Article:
NEW YORK (WWTI) – Governor Kathy Hochul signed important legislation permitting Medicaid reimbursement for violence prevention programs serving survivors of community violence.
Legislation S.580A/A.2893A makes community violence prevention services available, as permitted by federal law, to any Medicaid beneficiary who has received medical treatment for an injury sustained from community violence and has been referred by a health care or social services provider to receive community violence prevention services from a violence prevention professional.
“This legislation recognizes that New York’s community-based programs are best positioned to support survivors of violence and that training more violence prevention specialists is key when it comes to keeping our neighborhoods safe.”Governor Kathy Hochul
Kris Brown, President of Brady, said that to end gun violence, the cycles that are holding communities prisoner needed to be broken. He went on to say that affected communities and individuals should be given specialized care to treat physical and mental scars and wounds inflicted by this crisis. According to Brown, income inequality has inhibited these types of services from reaching vulnerable communities.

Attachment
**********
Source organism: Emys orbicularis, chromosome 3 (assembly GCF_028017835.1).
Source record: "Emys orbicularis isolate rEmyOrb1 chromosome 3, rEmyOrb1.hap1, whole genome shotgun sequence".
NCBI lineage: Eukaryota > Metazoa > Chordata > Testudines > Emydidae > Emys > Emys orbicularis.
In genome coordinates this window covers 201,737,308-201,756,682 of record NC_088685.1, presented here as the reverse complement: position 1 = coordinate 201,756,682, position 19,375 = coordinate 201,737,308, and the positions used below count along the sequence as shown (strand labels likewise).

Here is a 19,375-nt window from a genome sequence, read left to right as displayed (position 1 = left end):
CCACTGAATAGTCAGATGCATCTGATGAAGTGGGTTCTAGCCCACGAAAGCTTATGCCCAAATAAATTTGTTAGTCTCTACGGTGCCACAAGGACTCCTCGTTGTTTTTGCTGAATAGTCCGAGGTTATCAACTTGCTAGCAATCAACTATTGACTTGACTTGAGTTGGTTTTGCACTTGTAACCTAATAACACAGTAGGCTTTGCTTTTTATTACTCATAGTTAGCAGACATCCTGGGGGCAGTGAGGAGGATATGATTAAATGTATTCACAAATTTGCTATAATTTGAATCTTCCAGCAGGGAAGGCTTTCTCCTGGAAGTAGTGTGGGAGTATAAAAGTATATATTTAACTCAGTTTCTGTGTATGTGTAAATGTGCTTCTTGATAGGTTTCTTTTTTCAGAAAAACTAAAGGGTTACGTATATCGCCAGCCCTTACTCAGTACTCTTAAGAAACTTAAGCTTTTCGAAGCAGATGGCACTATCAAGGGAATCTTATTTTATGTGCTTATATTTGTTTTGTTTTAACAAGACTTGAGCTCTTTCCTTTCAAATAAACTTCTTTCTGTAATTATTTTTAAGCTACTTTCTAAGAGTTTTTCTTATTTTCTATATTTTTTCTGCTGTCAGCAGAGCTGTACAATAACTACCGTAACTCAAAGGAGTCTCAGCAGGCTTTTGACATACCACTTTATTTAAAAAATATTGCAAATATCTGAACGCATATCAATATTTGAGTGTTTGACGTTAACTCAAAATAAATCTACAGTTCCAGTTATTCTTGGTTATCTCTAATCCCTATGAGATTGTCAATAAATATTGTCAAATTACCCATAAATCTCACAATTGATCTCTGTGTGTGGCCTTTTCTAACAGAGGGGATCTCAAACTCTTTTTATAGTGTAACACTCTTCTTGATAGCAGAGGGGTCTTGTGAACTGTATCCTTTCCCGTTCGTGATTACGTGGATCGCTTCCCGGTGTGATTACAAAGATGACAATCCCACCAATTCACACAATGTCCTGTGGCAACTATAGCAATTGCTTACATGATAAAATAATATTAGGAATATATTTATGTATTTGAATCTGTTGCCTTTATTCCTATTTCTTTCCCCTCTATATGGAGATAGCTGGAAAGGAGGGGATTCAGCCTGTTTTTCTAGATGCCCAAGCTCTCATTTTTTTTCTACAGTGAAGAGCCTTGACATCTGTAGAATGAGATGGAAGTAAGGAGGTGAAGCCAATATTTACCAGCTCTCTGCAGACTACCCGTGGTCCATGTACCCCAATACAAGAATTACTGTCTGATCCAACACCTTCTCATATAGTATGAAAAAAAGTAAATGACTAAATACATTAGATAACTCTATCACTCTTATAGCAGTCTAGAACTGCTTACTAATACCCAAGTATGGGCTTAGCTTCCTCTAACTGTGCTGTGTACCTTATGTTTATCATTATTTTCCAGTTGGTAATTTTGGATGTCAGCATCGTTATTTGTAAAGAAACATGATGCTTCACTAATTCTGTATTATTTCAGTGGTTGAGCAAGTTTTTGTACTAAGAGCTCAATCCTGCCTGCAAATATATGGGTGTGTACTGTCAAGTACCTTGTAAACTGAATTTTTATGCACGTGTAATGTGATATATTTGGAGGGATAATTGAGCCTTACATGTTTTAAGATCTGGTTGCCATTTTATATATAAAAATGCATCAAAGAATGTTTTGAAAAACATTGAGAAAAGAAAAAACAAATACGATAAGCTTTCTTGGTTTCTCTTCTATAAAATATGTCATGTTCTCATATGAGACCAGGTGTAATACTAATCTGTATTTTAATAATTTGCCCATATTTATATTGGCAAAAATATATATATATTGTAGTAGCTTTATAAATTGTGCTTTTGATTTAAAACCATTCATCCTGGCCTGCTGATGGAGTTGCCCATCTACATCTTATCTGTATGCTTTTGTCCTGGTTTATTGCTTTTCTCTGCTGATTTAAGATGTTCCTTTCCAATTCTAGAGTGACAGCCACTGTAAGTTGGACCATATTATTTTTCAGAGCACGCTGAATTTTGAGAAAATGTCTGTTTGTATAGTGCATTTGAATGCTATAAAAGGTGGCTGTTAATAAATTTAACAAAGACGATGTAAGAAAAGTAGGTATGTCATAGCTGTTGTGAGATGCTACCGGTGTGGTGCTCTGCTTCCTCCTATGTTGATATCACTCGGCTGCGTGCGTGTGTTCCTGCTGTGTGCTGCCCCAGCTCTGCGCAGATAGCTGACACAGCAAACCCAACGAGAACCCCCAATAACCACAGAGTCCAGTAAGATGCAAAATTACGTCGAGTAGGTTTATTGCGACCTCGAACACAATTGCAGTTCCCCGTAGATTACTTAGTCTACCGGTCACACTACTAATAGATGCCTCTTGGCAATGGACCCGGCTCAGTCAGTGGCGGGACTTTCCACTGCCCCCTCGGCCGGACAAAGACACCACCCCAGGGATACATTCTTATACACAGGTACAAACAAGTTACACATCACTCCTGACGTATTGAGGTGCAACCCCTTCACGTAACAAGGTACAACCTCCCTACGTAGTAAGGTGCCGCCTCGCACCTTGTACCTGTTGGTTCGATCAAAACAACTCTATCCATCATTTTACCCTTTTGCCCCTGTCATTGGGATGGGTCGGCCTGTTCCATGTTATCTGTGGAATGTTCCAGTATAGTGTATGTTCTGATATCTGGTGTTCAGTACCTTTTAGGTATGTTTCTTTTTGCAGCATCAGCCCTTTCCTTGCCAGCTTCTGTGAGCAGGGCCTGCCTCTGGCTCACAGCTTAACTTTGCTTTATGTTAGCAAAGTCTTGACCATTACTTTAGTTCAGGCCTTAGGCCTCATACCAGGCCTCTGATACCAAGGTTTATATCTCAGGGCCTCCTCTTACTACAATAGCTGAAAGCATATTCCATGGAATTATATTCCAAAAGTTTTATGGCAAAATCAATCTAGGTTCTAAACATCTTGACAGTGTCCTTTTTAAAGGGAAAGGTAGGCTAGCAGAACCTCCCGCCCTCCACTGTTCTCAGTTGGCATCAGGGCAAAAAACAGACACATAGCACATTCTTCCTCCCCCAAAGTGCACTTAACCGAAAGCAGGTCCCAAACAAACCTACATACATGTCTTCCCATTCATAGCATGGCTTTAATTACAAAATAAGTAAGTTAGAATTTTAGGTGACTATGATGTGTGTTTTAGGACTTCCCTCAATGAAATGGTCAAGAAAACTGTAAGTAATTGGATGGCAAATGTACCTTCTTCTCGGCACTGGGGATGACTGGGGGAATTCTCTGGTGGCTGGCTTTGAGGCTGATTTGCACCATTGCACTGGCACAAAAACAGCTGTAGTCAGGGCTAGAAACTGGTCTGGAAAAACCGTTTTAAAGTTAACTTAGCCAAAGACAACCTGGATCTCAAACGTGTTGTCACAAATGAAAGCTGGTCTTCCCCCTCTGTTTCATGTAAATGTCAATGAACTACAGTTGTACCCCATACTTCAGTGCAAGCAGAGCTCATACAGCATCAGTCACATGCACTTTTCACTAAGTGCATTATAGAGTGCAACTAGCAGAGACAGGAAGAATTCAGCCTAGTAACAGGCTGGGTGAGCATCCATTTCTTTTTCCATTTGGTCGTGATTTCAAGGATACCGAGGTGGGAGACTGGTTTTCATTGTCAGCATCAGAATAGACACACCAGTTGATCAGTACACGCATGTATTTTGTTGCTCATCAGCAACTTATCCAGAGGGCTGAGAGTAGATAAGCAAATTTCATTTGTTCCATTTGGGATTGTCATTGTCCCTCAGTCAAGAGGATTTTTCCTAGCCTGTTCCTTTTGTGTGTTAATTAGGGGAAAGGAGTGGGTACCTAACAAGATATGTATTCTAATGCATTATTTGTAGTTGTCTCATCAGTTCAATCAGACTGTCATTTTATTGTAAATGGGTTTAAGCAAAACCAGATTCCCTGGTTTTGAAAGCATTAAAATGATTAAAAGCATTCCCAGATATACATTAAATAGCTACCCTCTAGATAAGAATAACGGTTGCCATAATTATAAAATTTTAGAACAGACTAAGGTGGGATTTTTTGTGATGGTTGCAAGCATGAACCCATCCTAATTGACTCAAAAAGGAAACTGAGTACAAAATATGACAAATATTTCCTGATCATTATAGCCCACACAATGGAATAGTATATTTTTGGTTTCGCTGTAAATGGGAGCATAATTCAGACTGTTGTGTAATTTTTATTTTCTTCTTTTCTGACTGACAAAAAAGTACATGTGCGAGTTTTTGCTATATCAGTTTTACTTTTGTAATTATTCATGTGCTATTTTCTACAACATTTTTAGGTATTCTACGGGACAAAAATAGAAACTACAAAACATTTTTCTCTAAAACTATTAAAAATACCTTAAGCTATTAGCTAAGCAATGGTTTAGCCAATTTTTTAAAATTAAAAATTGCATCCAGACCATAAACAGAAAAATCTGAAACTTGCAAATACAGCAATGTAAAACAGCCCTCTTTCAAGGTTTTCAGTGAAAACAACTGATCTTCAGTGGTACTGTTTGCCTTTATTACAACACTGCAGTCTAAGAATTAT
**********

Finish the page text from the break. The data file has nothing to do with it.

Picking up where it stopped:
Deb Antoniades a Volunteer with the New York Chapter of Moms Demand Action, mentioned how gun violence continues to devastate communities nationwide and how this legislation is an important step towards breaking the cycle of gun violence and securing sustainable funding for life-saving programs.
Executive Director and Founder of Not Another Child, Oresa Napper-Williams, brought up how the organization consistently witnesses the reality of limited access to services that aid survivors on their path to healing. Napper-Williams looks forward to continuing working with leaders to protect families and survivors from gun violence.
Violence Specialists will be required to complete a minimum of six months of training in providing prevention services or youth development services; complete a training and certification program through the New York State Department of Health in violence prevention; and complete four hours of continuing education annually.